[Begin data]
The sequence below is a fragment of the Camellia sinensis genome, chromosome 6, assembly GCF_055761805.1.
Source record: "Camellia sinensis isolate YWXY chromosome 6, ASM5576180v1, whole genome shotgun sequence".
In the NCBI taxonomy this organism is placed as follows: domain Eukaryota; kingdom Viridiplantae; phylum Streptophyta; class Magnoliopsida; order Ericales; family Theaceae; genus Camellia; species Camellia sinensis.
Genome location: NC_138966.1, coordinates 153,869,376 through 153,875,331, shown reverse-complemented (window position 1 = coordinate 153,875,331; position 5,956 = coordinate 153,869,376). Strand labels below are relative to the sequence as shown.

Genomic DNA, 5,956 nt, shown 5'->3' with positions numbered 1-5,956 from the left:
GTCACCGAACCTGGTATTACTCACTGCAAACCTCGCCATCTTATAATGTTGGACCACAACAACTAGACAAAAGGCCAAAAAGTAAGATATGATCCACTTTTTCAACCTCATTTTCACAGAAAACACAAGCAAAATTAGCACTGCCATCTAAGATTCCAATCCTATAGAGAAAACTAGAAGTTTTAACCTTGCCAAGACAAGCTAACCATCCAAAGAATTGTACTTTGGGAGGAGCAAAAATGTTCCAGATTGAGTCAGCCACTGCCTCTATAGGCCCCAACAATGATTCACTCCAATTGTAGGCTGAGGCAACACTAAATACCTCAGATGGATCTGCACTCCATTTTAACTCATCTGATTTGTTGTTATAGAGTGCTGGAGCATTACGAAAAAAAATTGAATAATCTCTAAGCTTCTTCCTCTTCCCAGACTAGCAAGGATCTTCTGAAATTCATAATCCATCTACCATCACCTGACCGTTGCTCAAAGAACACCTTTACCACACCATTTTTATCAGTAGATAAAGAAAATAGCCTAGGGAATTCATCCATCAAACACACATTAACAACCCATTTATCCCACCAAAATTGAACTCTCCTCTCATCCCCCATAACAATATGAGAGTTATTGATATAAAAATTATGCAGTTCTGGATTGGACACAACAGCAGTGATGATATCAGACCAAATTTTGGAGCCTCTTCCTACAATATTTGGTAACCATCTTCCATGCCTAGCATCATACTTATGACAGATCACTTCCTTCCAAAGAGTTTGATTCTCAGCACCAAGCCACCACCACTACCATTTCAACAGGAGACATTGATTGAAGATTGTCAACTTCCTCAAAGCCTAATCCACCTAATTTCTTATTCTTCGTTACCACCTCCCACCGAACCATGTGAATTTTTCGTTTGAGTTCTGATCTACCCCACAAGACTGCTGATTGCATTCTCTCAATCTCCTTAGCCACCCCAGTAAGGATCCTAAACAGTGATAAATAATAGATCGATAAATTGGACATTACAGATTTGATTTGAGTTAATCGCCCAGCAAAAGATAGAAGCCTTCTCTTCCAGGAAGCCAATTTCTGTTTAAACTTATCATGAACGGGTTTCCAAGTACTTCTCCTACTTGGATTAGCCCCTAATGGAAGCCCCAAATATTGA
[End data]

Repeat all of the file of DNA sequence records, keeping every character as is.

The sequence below is a fragment of the Camellia sinensis genome, chromosome 6, assembly GCF_055761805.1.
Source record: "Camellia sinensis isolate YWXY chromosome 6, ASM5576180v1, whole genome shotgun sequence".
In the NCBI taxonomy this organism is placed as follows: domain Eukaryota; kingdom Viridiplantae; phylum Streptophyta; class Magnoliopsida; order Ericales; family Theaceae; genus Camellia; species Camellia sinensis.
Genome location: NC_138966.1, coordinates 153,869,376 through 153,875,331, shown reverse-complemented (window position 1 = coordinate 153,875,331; position 5,956 = coordinate 153,869,376). Strand labels below are relative to the sequence as shown.

Genomic DNA, 5,956 nt, shown 5'->3' with positions numbered 1-5,956 from the left:
GTCACCGAACCTGGTATTACTCACTGCAAACCTCGCCATCTTATAATGTTGGACCACAACAACTAGACAAAAGGCCAAAAAGTAAGATATGATCCACTTTTTCAACCTCATTTTCACAGAAAACACAAGCAAAATTAGCACTGCCATCTAAGATTCCAATCCTATAGAGAAAACTAGAAGTTTTAACCTTGCCAAGACAAGCTAACCATCCAAAGAATTGTACTTTGGGAGGAGCAAAAATGTTCCAGATTGAGTCAGCCACTGCCTCTATAGGCCCCAACAATGATTCACTCCAATTGTAGGCTGAGGCAACACTAAATACCTCAGATGGATCTGCACTCCATTTTAACTCATCTGATTTGTTGTTATAGAGTGCTGGAGCATTACGAAAAAAAATTGAATAATCTCTAAGCTTCTTCCTCTTCCCAGACTAGCAAGGATCTTCTGAAATTCATAATCCATCTACCATCACCTGACCGTTGCTCAAAGAACACCTTTACCACACCATTTTTATCAGTAGATAAAGAAAATAGCCTAGGGAATTCATCCATCAAACACACATTAACAACCCATTTATCCCACCAAAATTGAACTCTCCTCTCATCCCCCATAACAATATGAGAGTTATTGATATAAAAATTATGCAGTTCTGGATTGGACACAACAGCAGTGATGATATCAGACCAAATTTTGGAGCCTCTTCCTACAATATTTGGTAACCATCTTCCATGCCTAGCATCATACTTATGACAGATCACTTCCTTCCAAAGAGTTTGATTCTCAGCACCAAGCCACCACCACTACCATTTCAACAGGAGACATTGATTGAAGATTGTCAACTTCCTCAAAGCCTAATCCACCTAATTTCTTATTCTTCGTTACCACCTCCCACCGAACCATGTGAATTTTTCGTTTGAGTTCTGATCTACCCCACAAGACTGCTGATTGCATTCTCTCAATCTCCTTAGCCACCCCAGTAAGGATCCTAAACAGTGATAAATAATAGATCGATAAATTGGACATTACAGATTTGATTTGAGTTAATCGCCCAGCAAAAGATAGAAGCCTTCTCTTCCAGGAAGCCAATTTCTGTTTAAACTTATCATGAACGGGTTTCCAAGTACTTCTCCTACTTGGATTAGCCCCTAATGGAAGCCCCAAATATTGA